Most importantly, ecosystem maps helps us connect our products and services. It makes us take into account the solutions of other companies that are part of our users’ ecosystem. Ultimately, ecosystem maps can assist us in making informed and coherent decisions both on a macro and micro level. While the map shows our endless opportunities, the strategy defines the selected path.


The UX Booth

Designing for Dyslexia (Part 2)

Swimming pool ladders are physically difficult to use. They require strong arms and steady feet, and as a result, elderly swimmers and children need alternate exits. The design is therefore not universal, or not usable to all. A ramp gradually leading into the pool, on the other hand, would be considered a universal design for entry and exit. Ramps allow easier entry and exit for those swimmers as well as others who could use a ladder or stairs with no difficult. Additionally, a new, hesitant swimmer may feel more at ease wading slowly into the water rather than stepping down into the water. In other words, this design considers the widest possible user base.

There are seven guiding principles that can help designers to make choices that will fit a broader audience, and five of them are applicable to the world of web applications and sites, where most readers (and myself) design. In part one of this article, I demonstrated that dyslexic users have been largely unaddressed as a user base despite their large numbers. I outlined the problems that many dyslexic users have in using digital interfaces. In this article, I will explain how, like in the swimming pool, we can create interfaces that appeal to the widest possible audience and this will not only improve designs for dyslexics, but for everyone.

Universal design principles

Universal design means creating a singular design that fits the widest possible audience. If a design is clear and usable enough for an eighty year old, it is likely that a twenty year old will be able to use it as well. The same principle applies for disabled users. If a design is usable and accessible enough for a user with motor difficulties, it is likely to be accessible for those without any barrier to motor skills. However, a design that is accessible is not necessarily universal. An accessible site is like a hearing aid: it won’t improve the hearing of a person without a hearing impairment; similarly, an accessible site will offer larger text options for people with poor sight, but it won’t improve the experience for a person with 20/20 vision. A universal design, however, will consider the entirety of experiences and offer a singular design that best fits everyone.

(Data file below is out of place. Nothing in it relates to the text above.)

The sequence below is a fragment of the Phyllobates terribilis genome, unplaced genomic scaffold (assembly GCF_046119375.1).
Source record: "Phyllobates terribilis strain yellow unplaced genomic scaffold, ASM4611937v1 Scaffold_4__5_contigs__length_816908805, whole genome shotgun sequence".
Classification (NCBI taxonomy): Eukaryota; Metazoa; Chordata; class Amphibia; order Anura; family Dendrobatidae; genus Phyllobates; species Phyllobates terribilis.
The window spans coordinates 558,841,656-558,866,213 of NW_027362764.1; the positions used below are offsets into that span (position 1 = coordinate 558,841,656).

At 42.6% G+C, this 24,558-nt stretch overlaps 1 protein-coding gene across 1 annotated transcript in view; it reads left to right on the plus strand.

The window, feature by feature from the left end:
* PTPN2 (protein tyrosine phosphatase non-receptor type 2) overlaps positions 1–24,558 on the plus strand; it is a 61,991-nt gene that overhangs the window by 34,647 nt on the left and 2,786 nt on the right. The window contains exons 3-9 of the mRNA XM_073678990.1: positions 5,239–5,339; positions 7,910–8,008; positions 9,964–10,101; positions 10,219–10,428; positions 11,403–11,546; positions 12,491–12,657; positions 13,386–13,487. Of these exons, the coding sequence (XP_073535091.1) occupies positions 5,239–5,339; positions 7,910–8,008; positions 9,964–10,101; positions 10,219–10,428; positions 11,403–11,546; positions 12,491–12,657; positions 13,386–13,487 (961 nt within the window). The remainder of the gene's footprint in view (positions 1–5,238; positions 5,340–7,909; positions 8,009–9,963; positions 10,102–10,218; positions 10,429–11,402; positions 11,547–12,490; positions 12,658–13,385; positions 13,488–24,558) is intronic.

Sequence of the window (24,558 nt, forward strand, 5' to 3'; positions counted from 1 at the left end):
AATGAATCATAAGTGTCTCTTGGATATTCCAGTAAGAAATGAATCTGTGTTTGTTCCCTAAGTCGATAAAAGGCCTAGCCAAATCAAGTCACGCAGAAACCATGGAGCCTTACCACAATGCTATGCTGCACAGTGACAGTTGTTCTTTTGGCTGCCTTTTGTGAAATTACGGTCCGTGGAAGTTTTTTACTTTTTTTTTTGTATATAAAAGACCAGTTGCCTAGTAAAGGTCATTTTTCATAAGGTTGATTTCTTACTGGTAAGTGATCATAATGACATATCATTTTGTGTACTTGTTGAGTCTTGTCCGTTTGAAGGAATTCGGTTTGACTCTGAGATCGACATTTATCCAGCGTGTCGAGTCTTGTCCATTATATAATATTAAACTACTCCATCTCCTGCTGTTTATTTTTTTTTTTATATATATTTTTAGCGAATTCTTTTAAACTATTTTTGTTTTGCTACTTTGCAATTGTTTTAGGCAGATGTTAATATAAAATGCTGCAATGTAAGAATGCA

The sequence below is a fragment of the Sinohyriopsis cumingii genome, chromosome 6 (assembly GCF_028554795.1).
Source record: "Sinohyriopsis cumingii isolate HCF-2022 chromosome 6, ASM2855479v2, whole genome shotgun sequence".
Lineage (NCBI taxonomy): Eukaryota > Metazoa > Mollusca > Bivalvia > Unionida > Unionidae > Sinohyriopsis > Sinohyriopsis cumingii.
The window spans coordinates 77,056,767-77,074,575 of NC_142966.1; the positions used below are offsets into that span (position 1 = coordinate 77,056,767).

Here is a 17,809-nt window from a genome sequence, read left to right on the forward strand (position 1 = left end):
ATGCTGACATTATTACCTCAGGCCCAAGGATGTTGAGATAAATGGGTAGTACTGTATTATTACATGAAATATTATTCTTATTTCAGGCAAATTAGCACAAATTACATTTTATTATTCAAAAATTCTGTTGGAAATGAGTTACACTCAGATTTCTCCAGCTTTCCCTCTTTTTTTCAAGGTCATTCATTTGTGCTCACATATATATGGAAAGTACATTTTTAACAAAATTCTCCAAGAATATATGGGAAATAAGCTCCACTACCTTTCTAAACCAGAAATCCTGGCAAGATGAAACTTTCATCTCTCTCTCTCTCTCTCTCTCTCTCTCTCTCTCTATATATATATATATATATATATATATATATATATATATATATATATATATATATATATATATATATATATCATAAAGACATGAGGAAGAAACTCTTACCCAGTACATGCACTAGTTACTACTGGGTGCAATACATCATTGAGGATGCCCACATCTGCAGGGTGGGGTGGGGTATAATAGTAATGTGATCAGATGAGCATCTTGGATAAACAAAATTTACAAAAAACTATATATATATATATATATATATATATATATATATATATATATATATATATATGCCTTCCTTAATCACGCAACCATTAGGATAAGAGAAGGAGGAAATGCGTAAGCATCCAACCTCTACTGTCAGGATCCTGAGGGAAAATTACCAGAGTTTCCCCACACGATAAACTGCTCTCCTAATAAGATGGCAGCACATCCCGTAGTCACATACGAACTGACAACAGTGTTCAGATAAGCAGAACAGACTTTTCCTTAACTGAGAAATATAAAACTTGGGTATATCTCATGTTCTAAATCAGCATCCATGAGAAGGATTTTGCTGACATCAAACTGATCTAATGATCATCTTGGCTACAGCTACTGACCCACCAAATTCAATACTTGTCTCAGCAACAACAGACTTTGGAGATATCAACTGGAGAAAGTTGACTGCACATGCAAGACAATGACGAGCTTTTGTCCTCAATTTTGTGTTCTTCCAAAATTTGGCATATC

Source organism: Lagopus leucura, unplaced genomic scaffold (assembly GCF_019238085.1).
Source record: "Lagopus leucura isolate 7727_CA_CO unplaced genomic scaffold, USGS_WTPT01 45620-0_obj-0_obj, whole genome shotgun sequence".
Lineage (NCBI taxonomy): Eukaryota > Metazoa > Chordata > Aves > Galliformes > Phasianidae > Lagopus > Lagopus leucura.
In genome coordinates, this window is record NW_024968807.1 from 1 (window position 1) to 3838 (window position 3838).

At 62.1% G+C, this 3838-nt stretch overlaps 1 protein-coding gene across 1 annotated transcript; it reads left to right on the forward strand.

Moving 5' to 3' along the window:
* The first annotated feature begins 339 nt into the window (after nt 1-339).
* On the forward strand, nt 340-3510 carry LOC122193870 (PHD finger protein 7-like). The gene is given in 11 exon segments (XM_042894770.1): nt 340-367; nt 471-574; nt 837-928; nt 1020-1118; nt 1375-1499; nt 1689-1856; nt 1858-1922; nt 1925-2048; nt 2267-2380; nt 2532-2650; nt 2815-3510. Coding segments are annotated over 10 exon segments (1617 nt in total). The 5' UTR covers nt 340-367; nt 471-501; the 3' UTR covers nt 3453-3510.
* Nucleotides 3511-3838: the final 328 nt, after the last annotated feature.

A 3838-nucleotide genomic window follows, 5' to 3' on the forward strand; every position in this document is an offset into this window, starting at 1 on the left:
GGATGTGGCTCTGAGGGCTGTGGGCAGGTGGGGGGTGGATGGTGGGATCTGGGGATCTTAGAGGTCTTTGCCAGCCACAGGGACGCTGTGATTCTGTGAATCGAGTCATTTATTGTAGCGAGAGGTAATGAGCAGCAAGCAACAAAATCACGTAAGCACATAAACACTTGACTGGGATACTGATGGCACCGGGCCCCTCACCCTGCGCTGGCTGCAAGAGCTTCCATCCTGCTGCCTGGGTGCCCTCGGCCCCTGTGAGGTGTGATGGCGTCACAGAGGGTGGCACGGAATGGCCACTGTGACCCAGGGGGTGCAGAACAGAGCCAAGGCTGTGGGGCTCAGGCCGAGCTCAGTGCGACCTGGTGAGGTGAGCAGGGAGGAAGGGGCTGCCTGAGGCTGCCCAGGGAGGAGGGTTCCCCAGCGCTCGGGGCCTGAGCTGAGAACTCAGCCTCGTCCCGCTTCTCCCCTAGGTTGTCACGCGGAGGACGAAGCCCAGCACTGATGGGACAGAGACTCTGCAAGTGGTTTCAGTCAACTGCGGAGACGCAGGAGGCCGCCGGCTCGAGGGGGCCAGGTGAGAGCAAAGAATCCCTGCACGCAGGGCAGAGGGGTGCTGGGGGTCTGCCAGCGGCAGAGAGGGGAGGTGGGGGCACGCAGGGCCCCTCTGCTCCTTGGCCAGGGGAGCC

North Carolina State University’s Center for Universal Design offers seven guiding principles for universal design, of which five are readily applicable for web and mobile.* Since these principles were initially intended for designing physical spaces, two of the principles (low physical effort and size and space for approach and use) are less connected to the digital experience. The five principles that can be used as general guidelines for digital design will help designers to create better experiences for not only dyslexic users, but for everyone. These principles are as follows:

  1. Flexibility
  2. Simple and Intuitive
  3. Perceptible Information
  4. Tolerance for Error
  5. Equitable Use

Flexibility

Flexibility in universal design means offering multiple channels or pathways to reach the same goal. This is most easily identifiable in information hierarchies whereby the same information can be accessed via multiple user flows. The Internet Movie Database was cited often in my research as a website that offered a great experience for dyslexic users.

In Part One, I discussed how many different ways a deck of cards can be sorted and noted that a dyslexic user could see each card as unique rather than automatically grouping the cards. In the same way, just as a deck of cards, which can be categorized by color, suit, or number, IMDB’s information can be grouped and categorized in a variety of different ways. A user could search Tom Hanks, Woody, Pixar, or animated films from 1995 and still find the film “Toy Story”. Many UX designers and researchers use exercises such as card sorting to determine where a node of information is most likely to be found, but offering several pathways to the same node of information improves the site’s flexibility. This, in turn, improves the universality of a design.

Many dyslexics explained to me that their minds “connected the dots” in a different way than their peers, so it stands to reason that sites that offer a variety of options for locating specific content will be well designed for dyslexic users. Since organizational skills were considered an advantage of dyslexia, creating varying patterns of organization in terms of navigation and findability will improve a design for not only dyslexics but for everyone.

Simple and Intuitive

”The only intuitive interface is a nipple. After that it’s all learned.” Though the origin of the quote is debated, the words “simple” and “intuitive” are ubiquitous when discussing design—and not just universal design, but all design. Our goal when creating “intuitive” designs is to create an interface that can be quickly learned. Since dyslexia is a learning disability, it’s even more important to create information hierarchies that are clear and based on convention.